Round, natural pearls are rarely found in nature, so when archaeologists from the University of Wollongong (UOW) and the University of New England (UNE) uncovered a 2000-year-old near-round pearl on the north Kimberly coast of Western Australia, they described it as 'irreplaceable.'
The details of the findings have been published in the journal Australian Archaeology.
The paper's lead author, Associate Professor Kat Szabó from UOW, explained the challenges in determining the pearl's age, saying: "Pearls have not been recovered before from ancient sites in Australia. Since the find is unique, analysis could not damage or take samples from any portion of the pearl, so researchers from UOW developed a range of non-destructive analyses to gather more information."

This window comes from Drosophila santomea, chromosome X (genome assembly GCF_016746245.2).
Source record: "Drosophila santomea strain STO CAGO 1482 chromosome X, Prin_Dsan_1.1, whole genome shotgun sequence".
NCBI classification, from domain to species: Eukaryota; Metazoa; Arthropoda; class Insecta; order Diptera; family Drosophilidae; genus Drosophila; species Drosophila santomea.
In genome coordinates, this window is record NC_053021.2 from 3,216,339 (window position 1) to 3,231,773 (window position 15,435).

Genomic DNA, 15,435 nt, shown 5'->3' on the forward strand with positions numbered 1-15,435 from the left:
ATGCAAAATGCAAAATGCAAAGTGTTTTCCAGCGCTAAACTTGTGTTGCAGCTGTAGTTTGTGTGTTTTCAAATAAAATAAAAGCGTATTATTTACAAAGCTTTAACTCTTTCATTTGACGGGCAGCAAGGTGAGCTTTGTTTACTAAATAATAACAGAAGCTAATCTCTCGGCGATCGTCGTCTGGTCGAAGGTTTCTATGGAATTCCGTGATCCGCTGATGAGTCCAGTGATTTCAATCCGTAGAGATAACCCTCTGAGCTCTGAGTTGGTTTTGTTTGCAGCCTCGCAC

Radiocarbon analysis was used on the surrounding shell material to evaluate its age.
Furthermore, in order to determine that it was indeed a natural pearl, researchers utilized micro-computed tomography to examine the pearl's internal structures.
Brent Koppel, the paper's second author, noted, "This analysis confirmed that it was a natural pearl that had grown inside a small pearl oyster for over a decade before the animal was harvested for eating,"
The pearl will be displayed at the Western Australian Maritime Museum starting June 20th.
Speaking of rare pearls, did you see this story back in February? A rare pearl found inside seafood stew worth over $10K